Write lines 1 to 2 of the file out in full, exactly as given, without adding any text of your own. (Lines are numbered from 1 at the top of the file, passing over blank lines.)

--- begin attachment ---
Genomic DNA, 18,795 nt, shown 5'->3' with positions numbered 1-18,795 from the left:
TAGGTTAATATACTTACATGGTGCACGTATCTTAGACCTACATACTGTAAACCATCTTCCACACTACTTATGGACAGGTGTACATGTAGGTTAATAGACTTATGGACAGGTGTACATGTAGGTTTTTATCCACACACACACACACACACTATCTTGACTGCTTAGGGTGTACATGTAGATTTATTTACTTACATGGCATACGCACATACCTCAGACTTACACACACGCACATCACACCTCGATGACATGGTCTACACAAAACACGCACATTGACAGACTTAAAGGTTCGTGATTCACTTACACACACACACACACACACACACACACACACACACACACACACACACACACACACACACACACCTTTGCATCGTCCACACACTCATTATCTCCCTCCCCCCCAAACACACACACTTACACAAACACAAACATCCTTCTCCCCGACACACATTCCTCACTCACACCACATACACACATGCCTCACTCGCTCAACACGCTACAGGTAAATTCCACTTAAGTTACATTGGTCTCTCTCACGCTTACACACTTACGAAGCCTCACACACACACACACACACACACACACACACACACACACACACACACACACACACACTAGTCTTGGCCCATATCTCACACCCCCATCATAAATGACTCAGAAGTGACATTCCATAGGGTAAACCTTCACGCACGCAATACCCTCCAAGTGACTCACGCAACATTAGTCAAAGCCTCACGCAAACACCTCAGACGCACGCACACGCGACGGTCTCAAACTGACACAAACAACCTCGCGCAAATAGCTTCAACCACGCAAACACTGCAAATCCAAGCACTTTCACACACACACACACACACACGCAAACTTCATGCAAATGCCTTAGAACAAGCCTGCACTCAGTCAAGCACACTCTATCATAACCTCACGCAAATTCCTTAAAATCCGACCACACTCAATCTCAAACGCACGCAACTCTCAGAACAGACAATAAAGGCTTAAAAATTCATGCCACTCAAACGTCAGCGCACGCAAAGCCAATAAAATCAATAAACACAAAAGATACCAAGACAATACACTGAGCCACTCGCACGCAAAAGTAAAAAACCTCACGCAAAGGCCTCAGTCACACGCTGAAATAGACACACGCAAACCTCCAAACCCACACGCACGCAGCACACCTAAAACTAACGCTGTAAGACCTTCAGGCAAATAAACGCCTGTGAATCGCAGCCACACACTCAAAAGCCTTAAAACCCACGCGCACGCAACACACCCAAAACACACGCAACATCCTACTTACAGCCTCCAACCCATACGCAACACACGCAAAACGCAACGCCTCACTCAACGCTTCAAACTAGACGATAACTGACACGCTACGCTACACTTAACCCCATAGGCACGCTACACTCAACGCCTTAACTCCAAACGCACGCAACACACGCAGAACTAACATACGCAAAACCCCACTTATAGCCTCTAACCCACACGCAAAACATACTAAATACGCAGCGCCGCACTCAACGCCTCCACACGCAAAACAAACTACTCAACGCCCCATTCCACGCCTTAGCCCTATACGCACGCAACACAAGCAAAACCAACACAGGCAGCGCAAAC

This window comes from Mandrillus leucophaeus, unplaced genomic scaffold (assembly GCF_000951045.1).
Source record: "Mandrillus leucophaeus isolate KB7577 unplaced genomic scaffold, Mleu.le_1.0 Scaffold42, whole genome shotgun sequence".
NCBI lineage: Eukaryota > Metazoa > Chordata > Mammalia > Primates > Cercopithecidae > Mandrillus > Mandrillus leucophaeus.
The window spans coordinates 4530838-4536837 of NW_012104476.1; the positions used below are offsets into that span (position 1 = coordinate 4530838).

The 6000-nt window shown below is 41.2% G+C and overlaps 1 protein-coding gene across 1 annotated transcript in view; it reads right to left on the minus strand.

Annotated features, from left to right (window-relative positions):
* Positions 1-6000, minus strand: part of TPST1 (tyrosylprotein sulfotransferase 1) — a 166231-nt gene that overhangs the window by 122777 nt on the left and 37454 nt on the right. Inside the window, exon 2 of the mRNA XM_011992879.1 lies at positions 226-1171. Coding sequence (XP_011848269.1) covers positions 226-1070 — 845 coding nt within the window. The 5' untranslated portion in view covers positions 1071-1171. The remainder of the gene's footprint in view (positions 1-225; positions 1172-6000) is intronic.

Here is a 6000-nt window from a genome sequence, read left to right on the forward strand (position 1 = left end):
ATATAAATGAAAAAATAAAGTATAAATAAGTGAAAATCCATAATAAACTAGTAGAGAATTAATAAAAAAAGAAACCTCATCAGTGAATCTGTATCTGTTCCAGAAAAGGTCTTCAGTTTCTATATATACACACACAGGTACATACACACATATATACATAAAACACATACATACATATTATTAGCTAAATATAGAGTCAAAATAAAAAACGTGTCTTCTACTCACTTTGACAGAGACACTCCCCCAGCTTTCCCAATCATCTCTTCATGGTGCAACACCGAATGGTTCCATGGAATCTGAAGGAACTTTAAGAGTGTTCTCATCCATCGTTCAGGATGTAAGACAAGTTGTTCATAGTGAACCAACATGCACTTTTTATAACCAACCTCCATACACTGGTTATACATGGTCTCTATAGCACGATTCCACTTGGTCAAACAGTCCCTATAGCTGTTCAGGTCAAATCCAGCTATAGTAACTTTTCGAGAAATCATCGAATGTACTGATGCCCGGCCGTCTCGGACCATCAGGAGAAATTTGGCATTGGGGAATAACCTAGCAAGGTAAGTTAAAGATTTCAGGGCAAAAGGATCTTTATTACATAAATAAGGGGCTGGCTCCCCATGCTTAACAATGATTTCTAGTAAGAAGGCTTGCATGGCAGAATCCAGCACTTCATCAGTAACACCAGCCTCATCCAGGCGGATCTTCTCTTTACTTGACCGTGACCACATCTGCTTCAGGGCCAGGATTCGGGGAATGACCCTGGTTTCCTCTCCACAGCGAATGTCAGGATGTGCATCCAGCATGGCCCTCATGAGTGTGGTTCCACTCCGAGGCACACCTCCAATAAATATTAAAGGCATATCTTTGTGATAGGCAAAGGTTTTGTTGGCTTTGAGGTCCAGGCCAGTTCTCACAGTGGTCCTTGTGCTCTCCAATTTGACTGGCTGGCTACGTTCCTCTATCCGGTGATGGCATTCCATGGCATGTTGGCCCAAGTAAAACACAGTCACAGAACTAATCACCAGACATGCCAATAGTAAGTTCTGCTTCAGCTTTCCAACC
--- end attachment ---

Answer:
Genomic DNA, 18,795 nt, shown 5'->3' with positions numbered 1-18,795 from the left:
TAGGTTAATATACTTACATGGTGCACGTATCTTAGACCTACATACTGTAAACCATCTTCCACACTACTTATGGACAGGTGTACATGTAGGTTAATAGACTTATGGACAGGTGTACATGTAGGTTTTTATCCACACACACACACACACACTATCTTGACTGCTTAGGGTGTACATGTAGATTTATTTACTTACATGGCATACGCACATACCTCAGACTTACACACACGCACATCACACCTCGATGACATGGTCTACACAAAACACGCACATTGACAGACTTAAAGGTTCGTGATTCACTTACACACACACACACACACACACACACACACACACACACACACACACACACACACACACACACACCTTTGCATCGTCCACACACTCATTATCTCCCTCCCCCCCAAACACACACACTTACACAAACACAAACATCCTTCTCCCCGACACACATTCCTCACTCACACCACATACACACATGCCTCACTCGCTCAACACGCTACAGGTAAATTCCACTTAAGTTACATTGGTCTCTCTCACGCTTACACACTTACGAAGCCTCACACACACACACACACACACACACACACACACACACACACACACACACACACACACTAGTCTTGGCCCATATCTCACACCCCCATCATAAATGACTCAGAAGTGACATTCCATAGGGTAAACCTTCACGCACGCAATACCCTCCAAGTGACTCACGCAACATTAGTCAAAGCCTCACGCAAACACCTCAGACGCACGCACACGCGACGGTCTCAAACTGACACAAACAACCTCGCGCAAATAGCTTCAACCACGCAAACACTGCAAATCCAAGCACTTTCACACACACACACACACACACGCAAACTTCATGCAAATGCCTTAGAACAAGCCTGCACTCAGTCAAGCACACTCTATCATAACCTCACGCAAATTCCTTAAAATCCGACCACACTCAATCTCAAACGCACGCAACTCTCAGAACAGACAATAAAGGCTTAAAAATTCATGCCACTCAAACGTCAGCGCACGCAAAGCCAATAAAATCAATAAACACAAAAGATACCAAGACAATACACTGAGCCACTCGCACGCAAAAGTAAAAAACCTCACGCAAAGGCCTCAGTCACACGCTGAAATAGACACACGCAAACCTCCAAACCCACACGCACGCAGCACACCTAAAACTAACGCTGTAAGACCTTCAGGCAAATAAACGCCTGTGAATCGCAGCCACACACTCAAAAGCCTTAAAACCCACGCGCACGCAACACACCCAAAACACACGCAACATCCTACTTACAGCCTCCAACCCATACGCAACACACGCAAAACGCAACGCCTCACTCAACGCTTCAAACTAGACGATAACTGACACGCTACGCTACACTTAACCCCATAGGCACGCTACACTCAACGCCTTAACTCCAAACGCACGCAACACACGCAGAACTAACATACGCAAAACCCCACTTATAGCCTCTAACCCACACGCAAAACATACTAAATACGCAGCGCCGCACTCAACGCCTCCACACGCAAAACAAACTACTCAACGCCCCATTCCACGCCTTAGCCCTATACGCACGCAACACAAGCAAAACCAACACAGGCAGCGCAAAC